Skate­boarder flips his way to the top

SA pro­fes­sional Khule Ngubane, 23, is liv­ing the Cal­i­for­nian dream, writes TANYA WATERWORTH

Weekend Argus (Saturday Edition) - - FRONT PAGE -

THE Cin­derella story of skate­board­ing. That’s how Dur­ban-born pro­fes­sional skate­boarder Khule Ngubane de­scribes his life. His grand­fa­ther bought him his first skate­board when he was 12. By 15, he had turned pro­fes­sional and now, at 23, has trav­elled the world and is friendly with the likes of US skate­board­ing leg­ends Tony Hawk and Rob Dyrdek.

This week, Ngubane spoke to In­de­pen­dent Me­dia about mak­ing it in the highly com­pet­i­tive US mar­ket, ex­pand­ing tra­di­tional per­cep­tions about ca­reers and vi­su­al­is­ing suc­cess.

“I grew up with my mom and grand­par­ents in Ch­ester­ville. For my 12th birth­day, my grandpa bought me my first skate­board,” he said.

“When I first saw skate­board­ing on tele­vi­sion, I knew it was some­thing I had to try.

“I took my new skate­board to the skate park at Pavil­ion and I was hooked,” said the for­mer Dur­ban High School pupil.

By 15, he was al­ready trav­el­ling around the world and com­pet­ing in skate­board­ing com­pe­ti­tions.

“There was a lot of pres­sure from my fam­ily not to choose skate­board­ing as a ca­reer, but once I started get­ting pay cheques, they were okay with it,” joked Ngubane.

He made his first Amer­i­can con­nec­tions when he com­peted in the Kim­ber­ley Di­a­mond Cup against some of the world’s best skate­board­ers.

“Then I went to Flor­ida where there are some of the best skate­board­ers on the planet and then on to Cal­i­for­nia.

“Now I spend a lot of time in Cal­i­for­nia, but have also been around Africa in­clud­ing Swazi­land, Mozam­bique, Nige­ria and Sene­gal.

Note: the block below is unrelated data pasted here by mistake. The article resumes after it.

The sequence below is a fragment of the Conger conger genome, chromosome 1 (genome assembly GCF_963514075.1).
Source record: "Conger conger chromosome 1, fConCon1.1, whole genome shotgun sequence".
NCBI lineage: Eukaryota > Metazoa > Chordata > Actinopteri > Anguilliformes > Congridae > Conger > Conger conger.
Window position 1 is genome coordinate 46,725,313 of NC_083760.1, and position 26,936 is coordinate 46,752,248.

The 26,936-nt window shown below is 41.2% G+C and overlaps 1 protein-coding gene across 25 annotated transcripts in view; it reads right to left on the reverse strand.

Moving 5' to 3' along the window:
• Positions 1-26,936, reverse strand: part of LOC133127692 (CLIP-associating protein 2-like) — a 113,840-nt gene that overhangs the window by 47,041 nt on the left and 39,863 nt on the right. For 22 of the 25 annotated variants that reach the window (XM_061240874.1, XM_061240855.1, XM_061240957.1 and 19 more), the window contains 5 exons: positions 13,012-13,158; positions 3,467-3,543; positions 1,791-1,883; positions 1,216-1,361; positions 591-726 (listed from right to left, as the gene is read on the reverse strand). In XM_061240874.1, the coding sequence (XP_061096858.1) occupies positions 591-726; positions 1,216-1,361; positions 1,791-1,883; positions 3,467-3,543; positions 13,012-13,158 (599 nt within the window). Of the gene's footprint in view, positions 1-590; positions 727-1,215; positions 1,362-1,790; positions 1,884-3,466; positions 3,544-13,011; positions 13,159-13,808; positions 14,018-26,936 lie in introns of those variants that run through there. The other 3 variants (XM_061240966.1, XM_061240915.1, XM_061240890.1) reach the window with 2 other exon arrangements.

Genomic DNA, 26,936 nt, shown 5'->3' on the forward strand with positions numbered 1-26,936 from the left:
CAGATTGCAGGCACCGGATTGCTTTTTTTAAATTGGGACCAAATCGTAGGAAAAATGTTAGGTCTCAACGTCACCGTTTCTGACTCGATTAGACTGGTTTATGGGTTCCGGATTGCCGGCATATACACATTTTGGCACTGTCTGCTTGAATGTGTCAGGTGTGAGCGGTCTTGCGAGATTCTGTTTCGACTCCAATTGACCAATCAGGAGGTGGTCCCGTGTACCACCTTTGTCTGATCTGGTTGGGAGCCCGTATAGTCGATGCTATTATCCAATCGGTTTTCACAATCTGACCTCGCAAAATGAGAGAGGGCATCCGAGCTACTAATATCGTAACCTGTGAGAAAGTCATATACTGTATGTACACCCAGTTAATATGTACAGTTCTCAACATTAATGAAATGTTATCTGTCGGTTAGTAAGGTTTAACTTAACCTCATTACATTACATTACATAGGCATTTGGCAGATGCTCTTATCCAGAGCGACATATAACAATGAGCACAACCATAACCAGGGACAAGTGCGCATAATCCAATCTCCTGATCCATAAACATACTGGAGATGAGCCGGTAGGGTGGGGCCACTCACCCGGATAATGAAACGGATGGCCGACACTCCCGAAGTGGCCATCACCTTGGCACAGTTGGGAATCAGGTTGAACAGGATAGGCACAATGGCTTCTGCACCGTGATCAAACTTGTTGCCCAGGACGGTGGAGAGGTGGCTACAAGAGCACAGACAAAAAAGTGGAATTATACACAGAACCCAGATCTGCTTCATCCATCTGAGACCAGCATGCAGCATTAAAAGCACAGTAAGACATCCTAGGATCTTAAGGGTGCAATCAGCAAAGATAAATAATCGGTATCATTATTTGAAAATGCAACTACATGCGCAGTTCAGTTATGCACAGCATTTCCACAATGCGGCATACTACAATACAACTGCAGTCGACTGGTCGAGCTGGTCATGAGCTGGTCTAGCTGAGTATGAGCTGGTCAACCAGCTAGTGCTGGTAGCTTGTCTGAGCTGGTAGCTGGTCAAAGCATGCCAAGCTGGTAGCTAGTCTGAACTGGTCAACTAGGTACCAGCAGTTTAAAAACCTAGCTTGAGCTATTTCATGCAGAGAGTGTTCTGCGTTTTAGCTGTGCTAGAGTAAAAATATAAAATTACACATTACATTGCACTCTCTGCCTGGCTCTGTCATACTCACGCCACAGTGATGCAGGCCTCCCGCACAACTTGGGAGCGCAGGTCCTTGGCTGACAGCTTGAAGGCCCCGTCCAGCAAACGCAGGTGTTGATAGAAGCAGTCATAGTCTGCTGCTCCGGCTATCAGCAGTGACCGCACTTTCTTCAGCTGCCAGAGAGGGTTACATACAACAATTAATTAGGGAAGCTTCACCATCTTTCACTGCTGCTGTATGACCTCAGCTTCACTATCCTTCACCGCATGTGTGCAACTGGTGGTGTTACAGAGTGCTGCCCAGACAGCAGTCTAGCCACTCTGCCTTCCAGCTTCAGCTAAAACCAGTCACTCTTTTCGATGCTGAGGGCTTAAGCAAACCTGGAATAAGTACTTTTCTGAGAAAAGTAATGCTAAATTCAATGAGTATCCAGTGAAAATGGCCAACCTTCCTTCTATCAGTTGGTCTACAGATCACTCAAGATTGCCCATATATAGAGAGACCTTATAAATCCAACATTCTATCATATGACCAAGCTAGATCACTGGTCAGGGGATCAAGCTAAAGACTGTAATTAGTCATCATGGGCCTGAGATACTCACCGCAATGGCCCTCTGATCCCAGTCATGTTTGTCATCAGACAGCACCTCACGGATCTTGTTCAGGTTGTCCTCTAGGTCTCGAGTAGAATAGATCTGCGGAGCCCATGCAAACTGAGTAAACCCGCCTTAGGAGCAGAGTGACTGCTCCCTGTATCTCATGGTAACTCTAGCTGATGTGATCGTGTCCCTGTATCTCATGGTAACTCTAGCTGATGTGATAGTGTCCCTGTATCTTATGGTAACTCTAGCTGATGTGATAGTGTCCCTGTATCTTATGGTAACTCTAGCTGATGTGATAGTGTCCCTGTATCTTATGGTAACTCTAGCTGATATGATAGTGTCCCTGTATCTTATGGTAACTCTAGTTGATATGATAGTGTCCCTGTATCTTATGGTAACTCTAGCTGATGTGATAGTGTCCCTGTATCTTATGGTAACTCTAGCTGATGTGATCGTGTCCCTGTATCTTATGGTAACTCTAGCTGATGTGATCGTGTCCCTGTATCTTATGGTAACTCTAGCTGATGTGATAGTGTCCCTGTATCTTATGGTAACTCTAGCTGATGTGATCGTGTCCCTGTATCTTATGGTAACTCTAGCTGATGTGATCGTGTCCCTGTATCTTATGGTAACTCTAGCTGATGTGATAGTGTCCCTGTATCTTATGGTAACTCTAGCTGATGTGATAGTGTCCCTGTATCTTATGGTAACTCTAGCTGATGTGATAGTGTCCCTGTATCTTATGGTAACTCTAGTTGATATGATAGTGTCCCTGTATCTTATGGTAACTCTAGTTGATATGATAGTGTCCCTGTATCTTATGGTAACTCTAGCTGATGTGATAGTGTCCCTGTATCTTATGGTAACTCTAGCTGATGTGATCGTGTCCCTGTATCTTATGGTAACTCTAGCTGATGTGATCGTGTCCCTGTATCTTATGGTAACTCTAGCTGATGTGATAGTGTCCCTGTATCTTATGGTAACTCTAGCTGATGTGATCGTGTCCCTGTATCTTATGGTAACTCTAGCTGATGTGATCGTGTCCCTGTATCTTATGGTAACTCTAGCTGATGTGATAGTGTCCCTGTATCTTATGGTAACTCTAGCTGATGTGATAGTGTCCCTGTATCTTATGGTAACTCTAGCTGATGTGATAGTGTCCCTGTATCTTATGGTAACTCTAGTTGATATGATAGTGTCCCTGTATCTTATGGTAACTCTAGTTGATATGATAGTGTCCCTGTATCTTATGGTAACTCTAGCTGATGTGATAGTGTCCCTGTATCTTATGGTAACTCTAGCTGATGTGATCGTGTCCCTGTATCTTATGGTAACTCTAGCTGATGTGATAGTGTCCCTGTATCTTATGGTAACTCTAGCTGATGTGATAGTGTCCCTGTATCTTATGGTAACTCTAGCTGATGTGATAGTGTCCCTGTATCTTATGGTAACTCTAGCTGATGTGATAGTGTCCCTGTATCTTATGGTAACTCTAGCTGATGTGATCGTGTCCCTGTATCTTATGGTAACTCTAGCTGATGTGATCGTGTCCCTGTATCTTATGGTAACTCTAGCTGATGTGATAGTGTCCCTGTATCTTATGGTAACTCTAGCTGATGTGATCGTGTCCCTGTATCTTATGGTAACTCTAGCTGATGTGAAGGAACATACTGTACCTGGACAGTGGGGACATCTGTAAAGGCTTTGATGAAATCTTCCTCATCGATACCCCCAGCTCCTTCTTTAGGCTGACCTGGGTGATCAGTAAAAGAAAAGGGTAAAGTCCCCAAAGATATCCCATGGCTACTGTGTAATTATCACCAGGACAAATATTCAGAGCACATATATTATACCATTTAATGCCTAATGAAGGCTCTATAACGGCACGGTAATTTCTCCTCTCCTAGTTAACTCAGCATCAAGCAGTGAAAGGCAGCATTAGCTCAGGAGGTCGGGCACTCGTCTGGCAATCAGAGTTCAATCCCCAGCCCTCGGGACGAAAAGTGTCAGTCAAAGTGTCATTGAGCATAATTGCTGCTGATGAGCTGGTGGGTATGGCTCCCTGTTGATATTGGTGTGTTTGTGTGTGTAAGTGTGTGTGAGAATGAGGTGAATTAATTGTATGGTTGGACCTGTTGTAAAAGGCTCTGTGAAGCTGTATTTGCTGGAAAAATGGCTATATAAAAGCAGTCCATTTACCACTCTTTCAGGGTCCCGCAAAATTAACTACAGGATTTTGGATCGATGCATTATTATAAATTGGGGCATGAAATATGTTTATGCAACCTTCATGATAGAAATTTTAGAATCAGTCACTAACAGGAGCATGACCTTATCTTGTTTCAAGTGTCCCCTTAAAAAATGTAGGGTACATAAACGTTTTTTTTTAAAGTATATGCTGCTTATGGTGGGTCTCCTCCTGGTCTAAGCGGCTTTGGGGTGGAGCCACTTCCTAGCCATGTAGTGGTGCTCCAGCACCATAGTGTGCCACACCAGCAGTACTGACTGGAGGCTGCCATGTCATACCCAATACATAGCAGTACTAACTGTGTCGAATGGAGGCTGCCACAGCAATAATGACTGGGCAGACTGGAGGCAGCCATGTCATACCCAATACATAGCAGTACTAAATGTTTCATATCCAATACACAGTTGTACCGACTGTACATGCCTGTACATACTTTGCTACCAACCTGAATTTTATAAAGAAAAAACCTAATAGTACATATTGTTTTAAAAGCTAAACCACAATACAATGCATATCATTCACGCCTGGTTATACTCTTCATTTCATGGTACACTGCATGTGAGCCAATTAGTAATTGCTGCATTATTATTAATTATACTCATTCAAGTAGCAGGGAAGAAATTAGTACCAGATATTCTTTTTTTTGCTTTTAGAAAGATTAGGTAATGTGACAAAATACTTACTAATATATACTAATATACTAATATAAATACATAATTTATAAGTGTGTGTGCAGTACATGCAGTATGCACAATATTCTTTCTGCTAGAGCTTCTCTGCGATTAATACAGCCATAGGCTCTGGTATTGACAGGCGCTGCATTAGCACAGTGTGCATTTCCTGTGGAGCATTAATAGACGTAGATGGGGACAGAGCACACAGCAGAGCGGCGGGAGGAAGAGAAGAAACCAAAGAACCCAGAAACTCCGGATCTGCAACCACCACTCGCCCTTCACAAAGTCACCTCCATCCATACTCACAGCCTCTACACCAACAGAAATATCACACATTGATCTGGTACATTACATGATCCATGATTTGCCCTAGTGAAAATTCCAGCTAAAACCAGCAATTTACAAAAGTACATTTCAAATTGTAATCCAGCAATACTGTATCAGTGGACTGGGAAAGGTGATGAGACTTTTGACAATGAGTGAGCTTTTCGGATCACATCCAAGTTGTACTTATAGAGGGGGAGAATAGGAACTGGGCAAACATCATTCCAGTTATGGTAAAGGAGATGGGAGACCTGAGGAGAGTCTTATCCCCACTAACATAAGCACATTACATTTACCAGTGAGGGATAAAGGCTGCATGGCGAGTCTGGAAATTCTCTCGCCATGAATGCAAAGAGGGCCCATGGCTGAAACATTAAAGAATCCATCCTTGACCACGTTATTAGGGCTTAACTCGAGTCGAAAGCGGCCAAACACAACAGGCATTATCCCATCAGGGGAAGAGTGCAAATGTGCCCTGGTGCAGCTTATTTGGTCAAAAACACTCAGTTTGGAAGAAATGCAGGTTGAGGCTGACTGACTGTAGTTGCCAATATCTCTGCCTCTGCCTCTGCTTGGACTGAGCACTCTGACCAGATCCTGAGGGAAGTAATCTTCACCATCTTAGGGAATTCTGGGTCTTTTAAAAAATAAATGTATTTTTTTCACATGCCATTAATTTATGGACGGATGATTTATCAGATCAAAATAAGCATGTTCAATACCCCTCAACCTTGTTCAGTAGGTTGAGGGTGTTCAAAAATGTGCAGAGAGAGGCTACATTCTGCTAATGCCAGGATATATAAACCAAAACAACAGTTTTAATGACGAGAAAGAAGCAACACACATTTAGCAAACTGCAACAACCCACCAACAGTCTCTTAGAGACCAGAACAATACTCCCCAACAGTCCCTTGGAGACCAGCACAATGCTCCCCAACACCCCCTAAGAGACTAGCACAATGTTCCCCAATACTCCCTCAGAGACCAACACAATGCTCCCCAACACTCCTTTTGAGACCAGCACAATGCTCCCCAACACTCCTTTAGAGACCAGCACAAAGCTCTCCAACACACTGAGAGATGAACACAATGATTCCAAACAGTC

“In Africa, skate­board­ing is a de­vel­op­ing sport and chal­lenges in­clude gravel roads, fenced-off ar­eas and few skate parks.

“I have learnt a lot in the last 11 years. We are in the tran­si­tion to a new gen­er­a­tion where we are mov­ing away from mak­ing money by tra­di­tional ways, such as be­com­ing a doc­tor or lawyer. I fin­ished ma­tric and started univer­sity, but then had to choose. I chose skate­board­ing and I have gone places that other peo­ple will never go to. If I had stayed in univer­sity, I would have been that av­er­age kid with a B.Comm de­gree look­ing for a job.

“Cal­i­for­nia is full of dream­ers where there are ways of mak­ing money if you are more artis­tic and we are liv­ing in an amaz­ing gen­er­a­tion, it’s okay to be a rebel,” said Ngubane.

His at­tributes his pos­i­tive at­ti­tude and con­fi­dent out­look to grow­ing up in a close knit fam­ily.

“My grand­par­ents are still in Ch­ester­ville and I was lucky to grow up in a lov­ing en­vi­ron­ment with good morals and spir­i­tual val­ues. I was the only kid in the town­ship who rode a skate­board and also had the stigma of hav­ing a ‘white’ ac­cent. I sup­pose I had some­thing to prove. I en­vi­sioned what I wanted to do when I was 12 years old, now I am liv­ing that re­al­ity,” he said.

Ngubane first met Tony Hawk when he was 15 and then again nine months ago.

“He helps po­ten­tial skate­board­ers and has also helped Tal­ent Biyela, an­other pro­fes­sional skate­boarder from here. I have also met Rob Dyrdek, who is awe­some,” he said.

He has a num­ber of Amer­i­can and South African spon­sors, in­clud­ing DC cloth­ing and shoes, Mon­ster En­ergy, El­e­ment skate­boards and Nixon watches.

“I will spend up to five hours a day skat­ing and fol­low a healthy diet to keep light. I am mainly veg­e­tar­ian, but still spoil my­self some­times with chicken or fish.

“I also med­i­tate and get on the right spir­i­tual path to keep in good spir­its and main­tain en­ergy. It works for me,” he said.

When back in Dur­ban, Ngubane can of­ten be found at the beach­front skate park where he helps young skate­board­ers.

He is also branch­ing out into the mu­sic in­dus­try and has recorded some hip-hop. He will re­turn to the US at the end of next month.

PIC­TURES: MOTSHWARI MO­FO­KENG

Dur­ban skate­boarder, Khule Ngubane, 23, who is mak­ing a name for him­self in­ter­na­tion­ally, skat­ing at a beach­front skate­board park.

Khule Ngubane has found his feet on the in­ter­na­tional skate­board­ing stage

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